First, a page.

Saturday, October 31, 2009

On-Going Gardening

Sure we got a bit of frost but we saved some plants by covering them and then it warmed back up a bit:

Sunny and warm days in the 70's are great for harvesting herbs and hanging them to dry:

Then it's back outside for preparing a spot for planting fall greens:

We use very light and shallow cultivation so as not to disrupt the soil food web:

Can't wait for the weekend and planting time!:

Guadalupe Peak Hike

The highest elevation (8,751 ft.) in Texas is Guadalupe Peak in Guadalupe Mountains National Park and that was our quest on this beautiful fall day.

As we climbed high above the Permian Basin floor we were treated to expansive views of the vastness of west Texas and some interesting contrasts - such as this abrupt distribution of plant communities with slope aspect (hotter/dryer S-facing slope dominated by desert shrub/grassland and cooler/moister N-facing slope dominated by mixed conifer forest):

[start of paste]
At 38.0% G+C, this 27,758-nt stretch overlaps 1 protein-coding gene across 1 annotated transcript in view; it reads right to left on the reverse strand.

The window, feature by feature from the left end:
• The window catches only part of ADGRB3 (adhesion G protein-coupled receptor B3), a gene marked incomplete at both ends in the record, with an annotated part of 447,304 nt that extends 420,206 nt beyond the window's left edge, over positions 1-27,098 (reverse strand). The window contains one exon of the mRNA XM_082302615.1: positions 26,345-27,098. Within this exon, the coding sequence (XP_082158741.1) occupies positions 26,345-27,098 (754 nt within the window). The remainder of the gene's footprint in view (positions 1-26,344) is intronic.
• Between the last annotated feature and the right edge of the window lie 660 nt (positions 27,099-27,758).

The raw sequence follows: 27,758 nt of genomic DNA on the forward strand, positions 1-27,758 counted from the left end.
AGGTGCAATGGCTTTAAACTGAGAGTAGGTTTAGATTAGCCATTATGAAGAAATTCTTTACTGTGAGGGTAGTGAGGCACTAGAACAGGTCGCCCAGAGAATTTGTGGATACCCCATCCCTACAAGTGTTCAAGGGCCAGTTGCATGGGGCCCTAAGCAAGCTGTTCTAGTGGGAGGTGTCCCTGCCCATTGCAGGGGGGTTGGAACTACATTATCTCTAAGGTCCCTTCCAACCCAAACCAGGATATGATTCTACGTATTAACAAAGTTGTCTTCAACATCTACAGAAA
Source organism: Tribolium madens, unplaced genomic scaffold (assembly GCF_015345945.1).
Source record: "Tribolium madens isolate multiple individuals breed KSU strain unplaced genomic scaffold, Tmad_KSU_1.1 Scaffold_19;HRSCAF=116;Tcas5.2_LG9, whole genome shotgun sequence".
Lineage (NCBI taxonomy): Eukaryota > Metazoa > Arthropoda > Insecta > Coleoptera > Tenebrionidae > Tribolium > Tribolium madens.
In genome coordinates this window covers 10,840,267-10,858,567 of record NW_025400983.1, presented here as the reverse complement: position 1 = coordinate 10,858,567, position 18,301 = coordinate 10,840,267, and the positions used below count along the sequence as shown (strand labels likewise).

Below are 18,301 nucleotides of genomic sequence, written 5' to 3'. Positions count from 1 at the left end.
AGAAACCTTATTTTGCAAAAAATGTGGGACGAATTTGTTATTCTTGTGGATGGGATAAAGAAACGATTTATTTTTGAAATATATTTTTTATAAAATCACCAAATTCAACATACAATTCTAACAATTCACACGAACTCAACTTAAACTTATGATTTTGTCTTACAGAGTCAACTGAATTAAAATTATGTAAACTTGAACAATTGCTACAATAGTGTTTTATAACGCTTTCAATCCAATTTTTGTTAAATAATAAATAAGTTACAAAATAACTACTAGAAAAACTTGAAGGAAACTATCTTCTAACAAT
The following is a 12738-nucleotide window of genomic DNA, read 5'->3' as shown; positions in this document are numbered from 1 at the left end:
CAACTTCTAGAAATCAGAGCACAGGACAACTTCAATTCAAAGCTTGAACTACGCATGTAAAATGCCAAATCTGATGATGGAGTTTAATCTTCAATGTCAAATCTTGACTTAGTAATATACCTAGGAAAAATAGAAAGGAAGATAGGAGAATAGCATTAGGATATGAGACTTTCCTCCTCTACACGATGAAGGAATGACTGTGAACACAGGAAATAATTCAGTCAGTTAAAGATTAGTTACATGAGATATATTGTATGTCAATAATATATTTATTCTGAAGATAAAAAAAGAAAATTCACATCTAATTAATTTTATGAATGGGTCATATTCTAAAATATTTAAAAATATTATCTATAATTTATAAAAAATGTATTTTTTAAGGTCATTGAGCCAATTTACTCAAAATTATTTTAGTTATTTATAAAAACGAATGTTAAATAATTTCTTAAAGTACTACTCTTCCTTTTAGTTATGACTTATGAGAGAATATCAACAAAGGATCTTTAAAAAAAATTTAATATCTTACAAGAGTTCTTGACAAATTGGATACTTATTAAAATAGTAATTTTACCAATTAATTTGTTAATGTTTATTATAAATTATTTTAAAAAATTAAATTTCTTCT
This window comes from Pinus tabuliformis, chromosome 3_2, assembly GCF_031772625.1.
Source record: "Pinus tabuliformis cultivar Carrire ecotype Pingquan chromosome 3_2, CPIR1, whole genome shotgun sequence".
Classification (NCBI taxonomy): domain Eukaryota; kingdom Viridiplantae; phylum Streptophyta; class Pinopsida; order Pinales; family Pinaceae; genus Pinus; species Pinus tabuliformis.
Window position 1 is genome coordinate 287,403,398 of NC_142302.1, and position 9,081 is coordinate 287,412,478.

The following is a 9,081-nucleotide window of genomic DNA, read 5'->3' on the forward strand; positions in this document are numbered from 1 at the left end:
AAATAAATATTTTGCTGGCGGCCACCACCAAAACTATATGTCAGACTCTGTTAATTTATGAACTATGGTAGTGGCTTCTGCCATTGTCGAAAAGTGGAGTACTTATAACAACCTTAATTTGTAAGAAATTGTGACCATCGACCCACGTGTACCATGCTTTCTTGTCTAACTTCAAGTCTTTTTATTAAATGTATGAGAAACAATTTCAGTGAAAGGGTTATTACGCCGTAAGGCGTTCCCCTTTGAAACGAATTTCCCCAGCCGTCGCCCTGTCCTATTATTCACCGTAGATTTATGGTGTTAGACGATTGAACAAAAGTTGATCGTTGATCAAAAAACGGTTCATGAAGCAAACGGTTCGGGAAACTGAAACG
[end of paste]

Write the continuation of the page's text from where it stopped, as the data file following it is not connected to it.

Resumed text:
Mixed conifer forest (Ponderosa Pine, Two Needle Pinon, SW White Pine, Juniper sp., Douglas Fir):

What's this? Snow!

But still T-shirt weather!

Another first for us: Williamson's Sapsucker:

New Mexico Agave (looks like it anyway). Fascinating contrast with the conifers:

It's a long way to anywhere here:

We made it to the top!:

We wondered how often those canyons below receive visitors?:

Semi-active gypsum sand dune field:

This salt basin used to be a lake when the area received much more rainfall in the long-ago past (not the dark green vegetation which is irrigated hay of some sort - an unlikely place for agriculture?):

El Capitan - a prominent regional landmark:

This hike was a little over 8 miles out and back but we found it easy due to the great diversity of fascinating natural history observations (we just kept hiking and checking out cool stuff!). Ever get down this way - do this hike!

Beans, Rice and Squash Corn Tortilla Casserole